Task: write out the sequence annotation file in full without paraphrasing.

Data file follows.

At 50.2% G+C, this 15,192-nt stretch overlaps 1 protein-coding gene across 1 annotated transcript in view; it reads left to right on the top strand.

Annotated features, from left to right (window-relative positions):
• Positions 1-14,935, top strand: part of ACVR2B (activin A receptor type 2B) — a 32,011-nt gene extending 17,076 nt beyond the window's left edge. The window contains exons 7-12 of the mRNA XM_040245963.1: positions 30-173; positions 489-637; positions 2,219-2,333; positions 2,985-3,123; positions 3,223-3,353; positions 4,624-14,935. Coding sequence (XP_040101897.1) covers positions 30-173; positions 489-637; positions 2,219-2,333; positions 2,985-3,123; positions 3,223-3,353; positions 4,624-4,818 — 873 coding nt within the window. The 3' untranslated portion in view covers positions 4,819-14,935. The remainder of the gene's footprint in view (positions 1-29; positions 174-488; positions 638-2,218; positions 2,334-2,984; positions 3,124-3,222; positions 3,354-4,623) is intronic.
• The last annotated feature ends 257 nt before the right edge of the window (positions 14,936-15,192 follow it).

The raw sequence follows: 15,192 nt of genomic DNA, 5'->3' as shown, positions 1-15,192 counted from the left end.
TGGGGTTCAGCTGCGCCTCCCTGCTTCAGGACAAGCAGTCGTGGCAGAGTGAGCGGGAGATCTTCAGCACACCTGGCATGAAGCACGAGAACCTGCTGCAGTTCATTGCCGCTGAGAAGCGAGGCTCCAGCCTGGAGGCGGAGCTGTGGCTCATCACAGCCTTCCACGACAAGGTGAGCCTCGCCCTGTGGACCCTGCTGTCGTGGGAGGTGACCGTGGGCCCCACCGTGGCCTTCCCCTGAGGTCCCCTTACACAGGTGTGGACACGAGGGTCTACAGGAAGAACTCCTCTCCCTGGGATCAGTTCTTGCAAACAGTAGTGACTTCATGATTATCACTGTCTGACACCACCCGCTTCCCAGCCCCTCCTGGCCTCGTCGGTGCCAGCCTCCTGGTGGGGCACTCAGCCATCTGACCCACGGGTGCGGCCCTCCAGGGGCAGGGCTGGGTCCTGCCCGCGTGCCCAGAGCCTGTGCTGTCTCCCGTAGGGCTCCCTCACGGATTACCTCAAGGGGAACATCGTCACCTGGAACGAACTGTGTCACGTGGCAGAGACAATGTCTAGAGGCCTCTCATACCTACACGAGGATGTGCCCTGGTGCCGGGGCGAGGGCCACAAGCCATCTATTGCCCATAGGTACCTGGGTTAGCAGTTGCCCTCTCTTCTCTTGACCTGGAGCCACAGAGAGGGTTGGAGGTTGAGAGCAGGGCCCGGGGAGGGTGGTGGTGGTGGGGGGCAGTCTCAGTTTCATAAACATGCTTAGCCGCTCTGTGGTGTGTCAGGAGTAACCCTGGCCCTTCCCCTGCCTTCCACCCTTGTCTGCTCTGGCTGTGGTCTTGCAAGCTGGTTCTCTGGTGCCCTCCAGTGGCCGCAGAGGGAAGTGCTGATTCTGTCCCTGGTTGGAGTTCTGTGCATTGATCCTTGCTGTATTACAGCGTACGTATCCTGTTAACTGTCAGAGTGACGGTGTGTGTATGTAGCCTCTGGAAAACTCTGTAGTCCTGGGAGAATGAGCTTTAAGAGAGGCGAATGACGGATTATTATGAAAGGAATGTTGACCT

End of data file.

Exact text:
At 50.2% G+C, this 15,192-nt stretch overlaps 1 protein-coding gene across 1 annotated transcript in view; it reads left to right on the top strand.

Annotated features, from left to right (window-relative positions):
• Positions 1-14,935, top strand: part of ACVR2B (activin A receptor type 2B) — a 32,011-nt gene extending 17,076 nt beyond the window's left edge. The window contains exons 7-12 of the mRNA XM_040245963.1: positions 30-173; positions 489-637; positions 2,219-2,333; positions 2,985-3,123; positions 3,223-3,353; positions 4,624-14,935. Coding sequence (XP_040101897.1) covers positions 30-173; positions 489-637; positions 2,219-2,333; positions 2,985-3,123; positions 3,223-3,353; positions 4,624-4,818 — 873 coding nt within the window. The 3' untranslated portion in view covers positions 4,819-14,935. The remainder of the gene's footprint in view (positions 1-29; positions 174-488; positions 638-2,218; positions 2,334-2,984; positions 3,124-3,222; positions 3,354-4,623) is intronic.
• The last annotated feature ends 257 nt before the right edge of the window (positions 14,936-15,192 follow it).

The raw sequence follows: 15,192 nt of genomic DNA, 5'->3' as shown, positions 1-15,192 counted from the left end.
TGGGGTTCAGCTGCGCCTCCCTGCTTCAGGACAAGCAGTCGTGGCAGAGTGAGCGGGAGATCTTCAGCACACCTGGCATGAAGCACGAGAACCTGCTGCAGTTCATTGCCGCTGAGAAGCGAGGCTCCAGCCTGGAGGCGGAGCTGTGGCTCATCACAGCCTTCCACGACAAGGTGAGCCTCGCCCTGTGGACCCTGCTGTCGTGGGAGGTGACCGTGGGCCCCACCGTGGCCTTCCCCTGAGGTCCCCTTACACAGGTGTGGACACGAGGGTCTACAGGAAGAACTCCTCTCCCTGGGATCAGTTCTTGCAAACAGTAGTGACTTCATGATTATCACTGTCTGACACCACCCGCTTCCCAGCCCCTCCTGGCCTCGTCGGTGCCAGCCTCCTGGTGGGGCACTCAGCCATCTGACCCACGGGTGCGGCCCTCCAGGGGCAGGGCTGGGTCCTGCCCGCGTGCCCAGAGCCTGTGCTGTCTCCCGTAGGGCTCCCTCACGGATTACCTCAAGGGGAACATCGTCACCTGGAACGAACTGTGTCACGTGGCAGAGACAATGTCTAGAGGCCTCTCATACCTACACGAGGATGTGCCCTGGTGCCGGGGCGAGGGCCACAAGCCATCTATTGCCCATAGGTACCTGGGTTAGCAGTTGCCCTCTCTTCTCTTGACCTGGAGCCACAGAGAGGGTTGGAGGTTGAGAGCAGGGCCCGGGGAGGGTGGTGGTGGTGGGGGGCAGTCTCAGTTTCATAAACATGCTTAGCCGCTCTGTGGTGTGTCAGGAGTAACCCTGGCCCTTCCCCTGCCTTCCACCCTTGTCTGCTCTGGCTGTGGTCTTGCAAGCTGGTTCTCTGGTGCCCTCCAGTGGCCGCAGAGGGAAGTGCTGATTCTGTCCCTGGTTGGAGTTCTGTGCATTGATCCTTGCTGTATTACAGCGTACGTATCCTGTTAACTGTCAGAGTGACGGTGTGTGTATGTAGCCTCTGGAAAACTCTGTAGTCCTGGGAGAATGAGCTTTAAGAGAGGCGAATGACGGATTATTATGAAAGGAATGTTGACCT